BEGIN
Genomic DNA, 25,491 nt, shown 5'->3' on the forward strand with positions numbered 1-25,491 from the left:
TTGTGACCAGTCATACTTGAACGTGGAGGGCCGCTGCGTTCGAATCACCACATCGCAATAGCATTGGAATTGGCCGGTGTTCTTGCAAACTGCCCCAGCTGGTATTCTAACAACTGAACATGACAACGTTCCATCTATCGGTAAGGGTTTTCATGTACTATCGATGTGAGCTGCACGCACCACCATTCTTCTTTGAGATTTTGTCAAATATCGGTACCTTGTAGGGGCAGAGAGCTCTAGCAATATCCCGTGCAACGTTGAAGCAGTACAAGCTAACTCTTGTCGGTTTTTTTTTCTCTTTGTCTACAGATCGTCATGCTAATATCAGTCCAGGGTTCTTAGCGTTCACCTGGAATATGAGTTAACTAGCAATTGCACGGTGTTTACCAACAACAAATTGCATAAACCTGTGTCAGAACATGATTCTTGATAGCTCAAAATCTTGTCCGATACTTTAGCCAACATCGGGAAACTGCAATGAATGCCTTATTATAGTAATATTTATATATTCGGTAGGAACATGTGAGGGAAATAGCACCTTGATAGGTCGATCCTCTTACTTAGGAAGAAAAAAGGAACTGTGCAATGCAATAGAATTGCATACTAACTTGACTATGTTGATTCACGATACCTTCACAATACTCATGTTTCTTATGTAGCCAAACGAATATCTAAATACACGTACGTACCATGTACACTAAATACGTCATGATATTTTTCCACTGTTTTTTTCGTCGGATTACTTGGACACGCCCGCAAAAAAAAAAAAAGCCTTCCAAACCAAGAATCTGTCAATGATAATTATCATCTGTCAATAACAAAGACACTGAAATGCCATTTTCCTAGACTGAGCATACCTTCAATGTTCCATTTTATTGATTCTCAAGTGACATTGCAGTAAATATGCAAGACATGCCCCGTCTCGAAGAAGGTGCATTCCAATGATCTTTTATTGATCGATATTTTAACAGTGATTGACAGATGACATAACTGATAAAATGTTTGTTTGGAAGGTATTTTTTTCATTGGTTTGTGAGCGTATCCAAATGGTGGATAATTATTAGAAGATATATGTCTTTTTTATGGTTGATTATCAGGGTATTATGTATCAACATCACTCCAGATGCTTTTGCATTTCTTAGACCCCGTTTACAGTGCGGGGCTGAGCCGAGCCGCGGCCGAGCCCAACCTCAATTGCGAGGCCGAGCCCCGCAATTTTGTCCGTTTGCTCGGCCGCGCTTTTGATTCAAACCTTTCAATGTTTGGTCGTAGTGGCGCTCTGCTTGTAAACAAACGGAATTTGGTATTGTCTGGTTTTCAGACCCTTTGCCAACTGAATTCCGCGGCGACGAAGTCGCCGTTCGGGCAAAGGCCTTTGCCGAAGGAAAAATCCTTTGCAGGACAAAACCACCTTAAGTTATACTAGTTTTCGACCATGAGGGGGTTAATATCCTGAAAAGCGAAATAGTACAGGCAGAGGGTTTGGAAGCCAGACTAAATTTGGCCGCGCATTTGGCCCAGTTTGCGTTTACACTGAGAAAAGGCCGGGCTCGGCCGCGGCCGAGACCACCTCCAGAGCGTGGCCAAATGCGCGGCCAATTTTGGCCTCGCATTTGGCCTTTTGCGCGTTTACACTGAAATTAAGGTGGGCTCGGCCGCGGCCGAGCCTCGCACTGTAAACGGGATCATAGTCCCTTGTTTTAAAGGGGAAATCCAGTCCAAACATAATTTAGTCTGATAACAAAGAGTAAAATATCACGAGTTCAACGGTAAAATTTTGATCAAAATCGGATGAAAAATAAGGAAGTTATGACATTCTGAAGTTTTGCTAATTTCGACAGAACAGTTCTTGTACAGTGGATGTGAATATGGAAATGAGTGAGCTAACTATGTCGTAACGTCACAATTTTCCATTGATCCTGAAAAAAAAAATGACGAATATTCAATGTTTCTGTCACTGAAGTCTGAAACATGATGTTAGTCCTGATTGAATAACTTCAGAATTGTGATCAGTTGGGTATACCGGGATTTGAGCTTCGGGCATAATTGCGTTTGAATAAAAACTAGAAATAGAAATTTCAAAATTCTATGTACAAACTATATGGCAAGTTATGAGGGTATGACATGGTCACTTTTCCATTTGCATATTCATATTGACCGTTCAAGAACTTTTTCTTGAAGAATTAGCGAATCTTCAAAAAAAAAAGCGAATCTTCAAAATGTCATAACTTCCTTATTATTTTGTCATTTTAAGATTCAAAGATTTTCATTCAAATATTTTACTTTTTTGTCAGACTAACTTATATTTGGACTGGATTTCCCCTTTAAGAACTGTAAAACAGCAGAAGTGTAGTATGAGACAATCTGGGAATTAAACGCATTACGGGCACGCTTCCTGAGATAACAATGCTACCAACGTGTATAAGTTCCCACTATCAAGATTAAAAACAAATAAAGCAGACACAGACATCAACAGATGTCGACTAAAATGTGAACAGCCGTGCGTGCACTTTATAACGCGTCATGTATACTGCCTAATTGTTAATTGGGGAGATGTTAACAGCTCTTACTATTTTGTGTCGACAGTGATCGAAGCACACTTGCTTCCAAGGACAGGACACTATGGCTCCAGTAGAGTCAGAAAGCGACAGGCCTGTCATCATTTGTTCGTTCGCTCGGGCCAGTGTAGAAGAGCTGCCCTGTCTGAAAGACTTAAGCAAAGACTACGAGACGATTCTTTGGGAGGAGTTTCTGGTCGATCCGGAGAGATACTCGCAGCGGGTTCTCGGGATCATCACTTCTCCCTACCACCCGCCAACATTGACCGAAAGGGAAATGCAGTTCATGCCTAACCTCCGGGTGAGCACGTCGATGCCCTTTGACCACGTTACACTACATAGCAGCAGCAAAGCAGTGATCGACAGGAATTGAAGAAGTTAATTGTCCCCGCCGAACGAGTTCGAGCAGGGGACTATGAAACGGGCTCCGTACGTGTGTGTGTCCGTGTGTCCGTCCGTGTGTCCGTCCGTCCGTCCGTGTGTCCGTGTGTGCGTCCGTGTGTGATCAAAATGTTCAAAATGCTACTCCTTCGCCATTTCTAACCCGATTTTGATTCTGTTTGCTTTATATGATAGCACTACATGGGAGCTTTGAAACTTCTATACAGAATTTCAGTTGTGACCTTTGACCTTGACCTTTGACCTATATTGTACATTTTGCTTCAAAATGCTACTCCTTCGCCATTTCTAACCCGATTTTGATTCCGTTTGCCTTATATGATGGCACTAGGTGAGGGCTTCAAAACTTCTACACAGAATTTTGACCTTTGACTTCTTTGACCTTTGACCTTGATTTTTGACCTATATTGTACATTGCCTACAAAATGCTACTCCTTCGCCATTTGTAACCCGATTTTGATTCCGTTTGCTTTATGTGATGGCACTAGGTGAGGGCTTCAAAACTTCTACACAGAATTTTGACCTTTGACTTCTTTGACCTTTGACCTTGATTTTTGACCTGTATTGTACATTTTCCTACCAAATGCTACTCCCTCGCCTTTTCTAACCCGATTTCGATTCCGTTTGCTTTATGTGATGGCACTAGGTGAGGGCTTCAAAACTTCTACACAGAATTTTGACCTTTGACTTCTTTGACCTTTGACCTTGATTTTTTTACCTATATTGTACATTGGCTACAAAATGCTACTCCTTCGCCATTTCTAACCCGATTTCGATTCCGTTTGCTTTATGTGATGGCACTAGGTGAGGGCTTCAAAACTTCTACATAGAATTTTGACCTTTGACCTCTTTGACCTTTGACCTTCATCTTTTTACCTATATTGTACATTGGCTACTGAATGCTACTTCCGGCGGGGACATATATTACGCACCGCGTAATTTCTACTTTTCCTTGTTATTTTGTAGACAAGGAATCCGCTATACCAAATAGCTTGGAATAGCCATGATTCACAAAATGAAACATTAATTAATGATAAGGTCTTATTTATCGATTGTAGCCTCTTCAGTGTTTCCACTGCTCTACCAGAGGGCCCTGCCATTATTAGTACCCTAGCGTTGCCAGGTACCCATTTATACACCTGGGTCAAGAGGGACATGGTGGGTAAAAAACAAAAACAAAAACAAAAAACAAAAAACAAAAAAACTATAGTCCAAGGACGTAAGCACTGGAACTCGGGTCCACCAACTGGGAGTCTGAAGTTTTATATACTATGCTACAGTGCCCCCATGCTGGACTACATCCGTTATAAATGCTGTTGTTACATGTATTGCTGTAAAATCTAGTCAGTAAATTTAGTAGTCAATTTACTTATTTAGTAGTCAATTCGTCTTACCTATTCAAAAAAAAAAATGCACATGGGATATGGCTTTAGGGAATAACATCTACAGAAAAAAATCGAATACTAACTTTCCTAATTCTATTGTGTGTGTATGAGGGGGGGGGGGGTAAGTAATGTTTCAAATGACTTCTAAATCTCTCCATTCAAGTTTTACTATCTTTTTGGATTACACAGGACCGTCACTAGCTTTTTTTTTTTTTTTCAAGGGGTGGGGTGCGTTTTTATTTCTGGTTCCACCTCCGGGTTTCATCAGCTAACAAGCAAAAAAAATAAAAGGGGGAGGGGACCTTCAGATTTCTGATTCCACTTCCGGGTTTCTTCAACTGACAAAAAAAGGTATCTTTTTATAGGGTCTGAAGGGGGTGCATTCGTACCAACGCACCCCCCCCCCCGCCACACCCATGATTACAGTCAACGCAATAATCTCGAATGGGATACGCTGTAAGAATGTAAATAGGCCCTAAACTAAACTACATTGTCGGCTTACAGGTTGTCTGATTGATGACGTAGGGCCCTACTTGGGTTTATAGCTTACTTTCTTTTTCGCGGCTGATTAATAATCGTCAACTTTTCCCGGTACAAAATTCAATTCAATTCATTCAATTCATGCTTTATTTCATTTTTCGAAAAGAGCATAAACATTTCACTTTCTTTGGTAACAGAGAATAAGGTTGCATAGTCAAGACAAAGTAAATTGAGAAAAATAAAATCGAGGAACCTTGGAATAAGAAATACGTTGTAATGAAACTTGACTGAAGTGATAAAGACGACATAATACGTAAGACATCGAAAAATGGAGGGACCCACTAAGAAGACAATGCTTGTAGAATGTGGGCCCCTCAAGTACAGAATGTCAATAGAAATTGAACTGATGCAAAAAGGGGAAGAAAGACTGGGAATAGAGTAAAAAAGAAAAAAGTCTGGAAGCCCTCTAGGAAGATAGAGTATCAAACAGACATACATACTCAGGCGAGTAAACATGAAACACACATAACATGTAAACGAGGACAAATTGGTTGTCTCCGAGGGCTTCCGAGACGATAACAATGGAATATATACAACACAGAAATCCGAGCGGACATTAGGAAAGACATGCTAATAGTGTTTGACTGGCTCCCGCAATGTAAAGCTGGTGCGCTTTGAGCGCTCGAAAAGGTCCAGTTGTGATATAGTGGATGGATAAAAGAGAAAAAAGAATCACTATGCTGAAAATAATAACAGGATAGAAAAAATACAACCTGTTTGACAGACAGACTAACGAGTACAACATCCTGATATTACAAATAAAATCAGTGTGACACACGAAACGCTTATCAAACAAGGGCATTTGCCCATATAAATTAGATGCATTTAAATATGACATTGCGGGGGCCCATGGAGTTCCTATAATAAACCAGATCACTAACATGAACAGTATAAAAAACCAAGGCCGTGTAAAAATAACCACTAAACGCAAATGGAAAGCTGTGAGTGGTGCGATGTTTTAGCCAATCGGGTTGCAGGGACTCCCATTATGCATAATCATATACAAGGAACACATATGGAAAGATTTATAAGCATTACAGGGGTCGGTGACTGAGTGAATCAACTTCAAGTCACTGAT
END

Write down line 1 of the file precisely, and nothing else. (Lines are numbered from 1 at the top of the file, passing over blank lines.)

Genomic DNA, 25,491 nt, shown 5'->3' on the forward strand with positions numbered 1-25,491 from the left: